As a kid growing up in the ’70s, I never planned out my Saturdays…they just happened. They always started early; you rose with the sun to get the most out of your day. Out the door by 8 a.m., Davey’s house by 8:05. In Davey’s driveway, I hopped off of my bike before it came to a stop and was walking toward the garage as my bike continued forward into the grass where it fell over on to its side upon losing momentum. I entered the garage through the side door and moved to the interior kitchen door. It only took a couple of knocks before Davey’s mom answered the door dressed in her house coat. “Well aren’t you up early” she exclaimed! “C’mon in…Davey’s upstairs getting dressed.” She pulled the door open and I passed by into the kitchen.
Davey’s little sister was sitting at the kitchen table. An open box of Quisp® cereal to her right. She was eating pancakes with syrup; pieces of cut-up pancakes remained on her plastic plate, a few more were stuck in her hair. “Oh Marie…look at you!” Davey’s mom grabbed a dish towel and attempted to clean the pancakes out of her hair. Davey’s father entered the kitchen from the living room; an empty bowl in his hand, which he placed in the sink. He turned and closed up the box of cereal.
Davey’s mother put the dish cloth down on the table. “Did you eat breakfast?” “Do you want some pancakes?” I’m sure I made an involuntary expression of disgust, which gratefully passed unnoticed. “No thanks…I think my mom is making them for dinner.” “Well you need to eat something…how ‘bout some cereal?” She opened a cupboard and brought down a bowl. Davey’s father pushed the cereal box toward me before he walked back toward the living room. I sat down and poured some Quisp® into the bowl. Davey’s mom passed a carton of milk to me, which she had grabbed from the refrigerator, then sat back down at the table to read the magazine she had put down to answer the door. I tried to read the “fun riddles” on the back of the cereal box as I ignored the pieces of pancakes flying in my direction. For the remainder of the wait, the three of us sat at the table in silence. I hurriedly scooped spoonfuls of cereal into my mouth, anticipating that Davey would come down the stairs at any moment so we could start our day.
I thanked Davey’s mom for breakfast, as Davey and I shot out the kitchen door and into the garage. “Hey…” she yelled; interrupting our escape to the great outdoors. “Take these in case you get hungry later.” She handed me two chocolate pudding cups and Davey two plastic spoons, and at that, we continued our advance outside.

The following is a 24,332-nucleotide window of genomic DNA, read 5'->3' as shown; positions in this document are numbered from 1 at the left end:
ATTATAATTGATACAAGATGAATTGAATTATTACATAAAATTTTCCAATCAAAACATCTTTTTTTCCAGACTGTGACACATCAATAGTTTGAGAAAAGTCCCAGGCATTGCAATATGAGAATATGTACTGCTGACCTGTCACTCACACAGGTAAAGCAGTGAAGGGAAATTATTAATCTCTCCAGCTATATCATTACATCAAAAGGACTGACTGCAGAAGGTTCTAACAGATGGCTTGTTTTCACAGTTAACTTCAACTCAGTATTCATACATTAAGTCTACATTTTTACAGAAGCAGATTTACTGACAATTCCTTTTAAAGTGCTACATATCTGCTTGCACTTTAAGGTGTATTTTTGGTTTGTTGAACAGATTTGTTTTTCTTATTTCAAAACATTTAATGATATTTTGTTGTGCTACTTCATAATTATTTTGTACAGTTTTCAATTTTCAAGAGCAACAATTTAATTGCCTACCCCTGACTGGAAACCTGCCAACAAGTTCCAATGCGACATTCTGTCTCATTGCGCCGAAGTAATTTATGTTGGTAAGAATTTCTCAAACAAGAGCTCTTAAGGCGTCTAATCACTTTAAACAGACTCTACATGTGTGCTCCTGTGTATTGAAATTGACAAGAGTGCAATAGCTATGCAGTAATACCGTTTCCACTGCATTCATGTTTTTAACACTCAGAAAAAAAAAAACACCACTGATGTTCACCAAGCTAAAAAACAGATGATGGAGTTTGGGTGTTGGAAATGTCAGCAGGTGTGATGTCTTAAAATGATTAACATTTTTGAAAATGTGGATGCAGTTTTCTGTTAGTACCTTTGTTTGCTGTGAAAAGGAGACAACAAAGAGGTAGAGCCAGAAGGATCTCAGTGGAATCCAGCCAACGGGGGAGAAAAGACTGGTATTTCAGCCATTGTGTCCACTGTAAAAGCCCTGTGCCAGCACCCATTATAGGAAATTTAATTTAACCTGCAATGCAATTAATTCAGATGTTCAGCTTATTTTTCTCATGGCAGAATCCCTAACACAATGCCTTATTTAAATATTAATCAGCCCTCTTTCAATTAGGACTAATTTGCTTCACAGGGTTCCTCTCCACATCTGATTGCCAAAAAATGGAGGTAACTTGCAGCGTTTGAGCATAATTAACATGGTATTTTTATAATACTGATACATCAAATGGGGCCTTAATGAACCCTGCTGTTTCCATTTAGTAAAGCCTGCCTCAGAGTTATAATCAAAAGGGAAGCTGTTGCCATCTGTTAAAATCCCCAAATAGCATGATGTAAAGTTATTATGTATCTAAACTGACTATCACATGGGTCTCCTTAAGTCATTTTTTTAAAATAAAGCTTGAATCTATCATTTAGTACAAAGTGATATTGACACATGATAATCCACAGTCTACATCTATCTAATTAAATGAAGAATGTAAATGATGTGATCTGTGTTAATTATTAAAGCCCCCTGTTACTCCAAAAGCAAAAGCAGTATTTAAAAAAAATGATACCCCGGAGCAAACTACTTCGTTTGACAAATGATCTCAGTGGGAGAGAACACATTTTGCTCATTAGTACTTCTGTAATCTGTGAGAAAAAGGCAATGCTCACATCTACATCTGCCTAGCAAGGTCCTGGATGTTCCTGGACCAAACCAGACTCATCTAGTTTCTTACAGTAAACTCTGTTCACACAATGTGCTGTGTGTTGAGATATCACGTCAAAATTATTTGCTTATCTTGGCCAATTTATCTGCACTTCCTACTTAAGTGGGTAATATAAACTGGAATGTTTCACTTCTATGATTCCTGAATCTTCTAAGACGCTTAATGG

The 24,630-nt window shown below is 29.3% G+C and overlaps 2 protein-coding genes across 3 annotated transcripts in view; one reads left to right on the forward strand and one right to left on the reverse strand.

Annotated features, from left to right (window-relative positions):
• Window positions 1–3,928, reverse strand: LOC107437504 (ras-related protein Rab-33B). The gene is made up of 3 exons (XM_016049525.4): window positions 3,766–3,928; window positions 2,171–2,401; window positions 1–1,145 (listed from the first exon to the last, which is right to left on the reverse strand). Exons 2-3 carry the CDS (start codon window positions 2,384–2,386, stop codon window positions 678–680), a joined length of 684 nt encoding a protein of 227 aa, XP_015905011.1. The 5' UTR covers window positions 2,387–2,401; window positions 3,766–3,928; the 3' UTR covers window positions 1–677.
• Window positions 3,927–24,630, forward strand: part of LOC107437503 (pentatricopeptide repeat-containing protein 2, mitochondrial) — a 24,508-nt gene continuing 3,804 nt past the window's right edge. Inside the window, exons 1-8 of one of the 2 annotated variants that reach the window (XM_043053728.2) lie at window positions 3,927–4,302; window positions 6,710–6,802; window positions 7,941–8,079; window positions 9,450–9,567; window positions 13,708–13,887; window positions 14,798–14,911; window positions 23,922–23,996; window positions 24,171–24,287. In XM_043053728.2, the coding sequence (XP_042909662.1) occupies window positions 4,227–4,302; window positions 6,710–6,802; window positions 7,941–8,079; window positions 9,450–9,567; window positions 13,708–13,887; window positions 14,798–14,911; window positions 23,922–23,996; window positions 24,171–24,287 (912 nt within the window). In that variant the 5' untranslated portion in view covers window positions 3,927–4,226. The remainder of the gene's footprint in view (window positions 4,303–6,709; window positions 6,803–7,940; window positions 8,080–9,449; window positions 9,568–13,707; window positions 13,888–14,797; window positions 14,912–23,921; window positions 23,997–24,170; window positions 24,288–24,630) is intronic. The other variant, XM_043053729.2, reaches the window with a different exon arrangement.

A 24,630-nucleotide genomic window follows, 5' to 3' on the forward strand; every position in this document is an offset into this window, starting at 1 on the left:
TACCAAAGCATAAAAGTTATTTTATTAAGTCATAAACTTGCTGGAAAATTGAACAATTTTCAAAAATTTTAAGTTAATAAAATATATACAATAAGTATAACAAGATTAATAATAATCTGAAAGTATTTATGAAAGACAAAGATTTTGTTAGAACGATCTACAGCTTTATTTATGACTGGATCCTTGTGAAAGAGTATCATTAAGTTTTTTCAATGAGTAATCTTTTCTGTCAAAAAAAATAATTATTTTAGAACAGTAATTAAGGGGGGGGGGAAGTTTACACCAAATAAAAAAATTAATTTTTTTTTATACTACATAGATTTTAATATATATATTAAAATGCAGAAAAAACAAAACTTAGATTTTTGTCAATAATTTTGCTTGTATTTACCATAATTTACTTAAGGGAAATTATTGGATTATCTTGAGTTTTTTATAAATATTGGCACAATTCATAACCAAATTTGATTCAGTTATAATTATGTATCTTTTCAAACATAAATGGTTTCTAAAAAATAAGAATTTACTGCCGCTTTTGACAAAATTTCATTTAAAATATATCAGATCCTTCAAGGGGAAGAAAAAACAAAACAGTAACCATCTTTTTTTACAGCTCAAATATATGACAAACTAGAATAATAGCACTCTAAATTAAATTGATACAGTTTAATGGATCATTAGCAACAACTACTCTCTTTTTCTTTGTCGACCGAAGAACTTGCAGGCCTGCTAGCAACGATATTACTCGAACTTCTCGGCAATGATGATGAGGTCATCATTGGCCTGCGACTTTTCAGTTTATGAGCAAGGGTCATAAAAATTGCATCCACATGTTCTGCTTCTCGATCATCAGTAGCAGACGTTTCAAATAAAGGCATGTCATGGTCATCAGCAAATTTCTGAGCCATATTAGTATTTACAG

Davey and I spent the next couple of hours moving from various activities. We shot some baskets for a while at one of our neighbor’s driveway basketball courts before moving on to throwing a football we had found in the yard. We had eaten the pudding cups as soon as we had left the house. I shot a pass over Davey’s head and we watched the ball bound off of the road into another neighbor’s yard, taking it as a cue to find something else to do.
We then rode our bikes around the neighborhood with no intent or objective; past Billy’s house twice before Davey suggested we stop. It was two knocks past 10:30 when Billy opened the door and welcomed us into his house. We moved through the house to the basement door, flicked on the light and headed down. Billy’s parents had recently finished their basement…paneled walls, shag rug, furniture, bean bag chair, and cable TV…24 stations of it…Hallelujah! We were a half-hour into watching professional wrestling when Billy’s mother came down carrying a basket of laundry. “Billy…you should have told me that your friends were over.” “Are you guys hungry?” She didn’t wait for an answer and we didn’t offer one. She had put the basket down and was already heading up the stairs. We were focused on André the Giant’s signature knee-drop. We all cringed in unison!
A few minutes later, Billy’s mom was back down the stairs carrying boxes of Bugles® and potato chips and a container of onion dip. She placed everything on a table before moving back to the clothes basket. “There’s sodas in the refrigerator.”